Sifting through the opposing rulings on the legality of the subsidies on the federal health insurance exchange.
Rhode Island's health insurance commissioner has ruled that Blue Cross & Blue Shield of Rhode Island can raise premiums on its direct pay plans for individuals by an average of about 7%. That's less than the average 10.2% premium rate hike the state's dominant health insurer sought and which drew public opposition during hearings last month.
Commissioner Christopher F. Koller said the terms of a stipulation of settlement reached between Blue Cross and the Office of the Attorney General "inadequately addressed" Blue Cross' obligations, according to a statement from his office.
State Attorney General Patrick Lynch thought a rate hike of 9.5% was more appropriate than the 10.2% Blue Cross requested, John Cogan, executive counsel with the Rhode Island Office of the Health Insurance Commissioner said in January (BestWire, Jan. 22, 2010). Cogan also served as hearing officer in this case.
According to Koller's office, the average rate increase was reduced to 9.5%. But the commissioner also directed Blue Cross to eliminate costs to the direct pay product for some state-administered medical services and for the state premium tax. His office estimates this would reduce the average rate increases to about 7%.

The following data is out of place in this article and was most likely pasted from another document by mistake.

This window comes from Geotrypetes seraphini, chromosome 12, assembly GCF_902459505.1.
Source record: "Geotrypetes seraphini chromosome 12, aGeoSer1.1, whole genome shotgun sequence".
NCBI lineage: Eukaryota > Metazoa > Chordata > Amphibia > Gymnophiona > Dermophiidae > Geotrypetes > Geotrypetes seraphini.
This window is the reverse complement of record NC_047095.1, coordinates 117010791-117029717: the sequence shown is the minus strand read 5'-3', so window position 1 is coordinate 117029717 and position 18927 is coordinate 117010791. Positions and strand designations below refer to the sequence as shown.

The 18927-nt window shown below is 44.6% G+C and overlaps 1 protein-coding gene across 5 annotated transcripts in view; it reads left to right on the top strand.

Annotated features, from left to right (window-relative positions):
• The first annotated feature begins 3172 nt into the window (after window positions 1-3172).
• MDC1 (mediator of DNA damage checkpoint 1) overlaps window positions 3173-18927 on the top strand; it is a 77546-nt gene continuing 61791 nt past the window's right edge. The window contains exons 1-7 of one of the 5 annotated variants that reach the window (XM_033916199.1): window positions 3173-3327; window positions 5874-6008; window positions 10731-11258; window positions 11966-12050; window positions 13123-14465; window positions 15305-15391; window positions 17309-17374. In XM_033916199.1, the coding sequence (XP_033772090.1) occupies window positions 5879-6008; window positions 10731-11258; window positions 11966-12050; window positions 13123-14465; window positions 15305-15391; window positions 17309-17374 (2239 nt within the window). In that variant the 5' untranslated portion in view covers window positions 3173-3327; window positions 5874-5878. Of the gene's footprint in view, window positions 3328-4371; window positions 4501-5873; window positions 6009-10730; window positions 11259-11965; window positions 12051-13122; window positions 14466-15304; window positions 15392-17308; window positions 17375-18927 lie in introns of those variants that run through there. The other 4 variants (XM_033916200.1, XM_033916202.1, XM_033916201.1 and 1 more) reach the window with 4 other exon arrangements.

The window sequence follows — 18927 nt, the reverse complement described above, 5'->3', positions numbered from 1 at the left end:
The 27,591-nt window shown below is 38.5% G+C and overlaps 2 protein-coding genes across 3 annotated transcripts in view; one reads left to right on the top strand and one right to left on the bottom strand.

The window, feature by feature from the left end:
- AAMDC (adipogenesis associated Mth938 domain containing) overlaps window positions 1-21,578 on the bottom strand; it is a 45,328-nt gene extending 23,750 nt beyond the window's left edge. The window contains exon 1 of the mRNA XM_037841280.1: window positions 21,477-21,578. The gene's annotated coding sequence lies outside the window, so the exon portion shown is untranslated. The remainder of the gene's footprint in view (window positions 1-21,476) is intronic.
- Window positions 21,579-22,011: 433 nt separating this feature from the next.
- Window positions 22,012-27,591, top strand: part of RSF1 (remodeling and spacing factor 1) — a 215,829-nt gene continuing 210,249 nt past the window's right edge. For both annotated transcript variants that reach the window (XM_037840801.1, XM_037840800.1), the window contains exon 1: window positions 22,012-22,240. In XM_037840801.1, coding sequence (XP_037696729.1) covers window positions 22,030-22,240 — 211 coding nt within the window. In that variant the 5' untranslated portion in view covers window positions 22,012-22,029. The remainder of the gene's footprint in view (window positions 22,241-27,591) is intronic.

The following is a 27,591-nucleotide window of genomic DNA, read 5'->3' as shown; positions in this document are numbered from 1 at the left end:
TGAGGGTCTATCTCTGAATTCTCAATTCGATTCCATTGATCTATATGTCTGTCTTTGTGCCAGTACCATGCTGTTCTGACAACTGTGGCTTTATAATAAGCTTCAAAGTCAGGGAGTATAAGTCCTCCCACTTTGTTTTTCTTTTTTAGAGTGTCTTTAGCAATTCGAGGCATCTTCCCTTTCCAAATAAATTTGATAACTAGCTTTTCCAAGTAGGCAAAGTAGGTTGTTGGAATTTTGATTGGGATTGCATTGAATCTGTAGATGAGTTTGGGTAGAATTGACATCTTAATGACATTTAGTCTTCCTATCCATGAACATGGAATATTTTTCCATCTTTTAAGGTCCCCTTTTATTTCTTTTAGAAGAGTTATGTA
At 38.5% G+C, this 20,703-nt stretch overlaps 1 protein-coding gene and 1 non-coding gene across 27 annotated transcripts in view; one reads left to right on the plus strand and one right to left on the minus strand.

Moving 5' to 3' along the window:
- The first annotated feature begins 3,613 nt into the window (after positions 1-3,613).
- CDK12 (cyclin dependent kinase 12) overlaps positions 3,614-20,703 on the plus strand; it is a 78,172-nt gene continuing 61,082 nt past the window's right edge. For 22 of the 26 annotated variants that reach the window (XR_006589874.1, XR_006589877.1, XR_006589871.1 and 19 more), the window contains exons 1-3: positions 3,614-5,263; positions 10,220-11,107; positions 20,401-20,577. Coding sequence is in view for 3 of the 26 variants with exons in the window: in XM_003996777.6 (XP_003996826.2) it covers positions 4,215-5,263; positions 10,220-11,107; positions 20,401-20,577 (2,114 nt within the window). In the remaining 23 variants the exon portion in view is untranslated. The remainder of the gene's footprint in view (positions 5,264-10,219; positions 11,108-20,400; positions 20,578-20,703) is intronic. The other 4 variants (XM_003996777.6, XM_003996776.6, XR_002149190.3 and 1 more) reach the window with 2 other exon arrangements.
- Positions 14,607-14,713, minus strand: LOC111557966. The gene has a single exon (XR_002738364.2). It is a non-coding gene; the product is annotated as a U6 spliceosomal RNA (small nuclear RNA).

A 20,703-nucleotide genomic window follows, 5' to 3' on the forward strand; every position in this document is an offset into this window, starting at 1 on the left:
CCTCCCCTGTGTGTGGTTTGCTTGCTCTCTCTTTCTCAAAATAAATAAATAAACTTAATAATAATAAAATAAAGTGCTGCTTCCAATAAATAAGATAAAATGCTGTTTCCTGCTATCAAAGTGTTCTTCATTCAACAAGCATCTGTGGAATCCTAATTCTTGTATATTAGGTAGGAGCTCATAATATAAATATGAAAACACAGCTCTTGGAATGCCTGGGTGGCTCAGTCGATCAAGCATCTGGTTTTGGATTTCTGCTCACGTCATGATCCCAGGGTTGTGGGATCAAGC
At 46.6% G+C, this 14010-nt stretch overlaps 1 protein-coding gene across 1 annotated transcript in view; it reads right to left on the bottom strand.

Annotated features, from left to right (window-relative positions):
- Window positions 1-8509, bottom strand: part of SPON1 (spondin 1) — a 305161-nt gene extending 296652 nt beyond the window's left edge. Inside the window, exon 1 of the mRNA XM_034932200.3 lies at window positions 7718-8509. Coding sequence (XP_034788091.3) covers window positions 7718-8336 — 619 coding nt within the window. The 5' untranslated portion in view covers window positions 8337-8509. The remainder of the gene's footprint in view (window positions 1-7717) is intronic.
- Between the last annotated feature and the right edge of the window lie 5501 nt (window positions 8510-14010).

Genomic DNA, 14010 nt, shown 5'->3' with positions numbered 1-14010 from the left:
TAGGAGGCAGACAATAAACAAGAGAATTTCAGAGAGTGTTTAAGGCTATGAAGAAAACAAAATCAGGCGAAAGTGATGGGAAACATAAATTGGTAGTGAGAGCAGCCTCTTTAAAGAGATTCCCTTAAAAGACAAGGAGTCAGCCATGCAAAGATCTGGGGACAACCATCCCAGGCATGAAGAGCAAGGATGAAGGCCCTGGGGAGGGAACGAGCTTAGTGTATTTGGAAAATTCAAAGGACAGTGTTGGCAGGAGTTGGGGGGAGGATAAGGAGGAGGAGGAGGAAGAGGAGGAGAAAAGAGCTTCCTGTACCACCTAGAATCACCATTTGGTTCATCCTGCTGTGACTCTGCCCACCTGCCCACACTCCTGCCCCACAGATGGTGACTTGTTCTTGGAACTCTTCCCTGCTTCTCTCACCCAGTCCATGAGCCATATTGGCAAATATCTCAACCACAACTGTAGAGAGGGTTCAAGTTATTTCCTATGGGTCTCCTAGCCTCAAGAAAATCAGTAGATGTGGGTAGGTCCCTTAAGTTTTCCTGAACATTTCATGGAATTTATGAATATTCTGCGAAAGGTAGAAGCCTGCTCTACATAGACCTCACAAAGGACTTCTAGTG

The way of allocating the costs of state-administered medical services to the direct pay products was only an estimate, Koller ruled. In rejecting the allocation of the state premium tax to subscribers, "the premium assessment adversely affects the affordability of the direct pay product," Koller said.
Direct pay are individual and family health insurance plans for people who don't have access to insurance through their employer. Blue Cross is the only carrier in the individual market in Rhode Island, covering about 14,000 people.
Blue Cross may accept the decision or appeal it in court. Several attempts to reach Blue Cross for comment weren't successful.
In November, when the health insurer filed for the increase, it blamed mostly rising health care costs as the reason. The company said it sought a rate increase of 5.9% in 2008 on the direct pay plans, but was denied any increase (BestWire, Jan. 22, 2010).
"Rate review alone won't make health insurance affordable," Koller said. "Next year with this review, we will again be faced with a bad set of choices."
Reforms, such as changes in how providers are paid, and subsidies, are needed, "particularly for low- and moderate-income insurance consumers who have no employer to assist them," he said.
The new direct pay rates are to take effect April 1.
(By Fran Matso Lysiak, senior associate editor, BestWeek: firstname.lastname@example.org)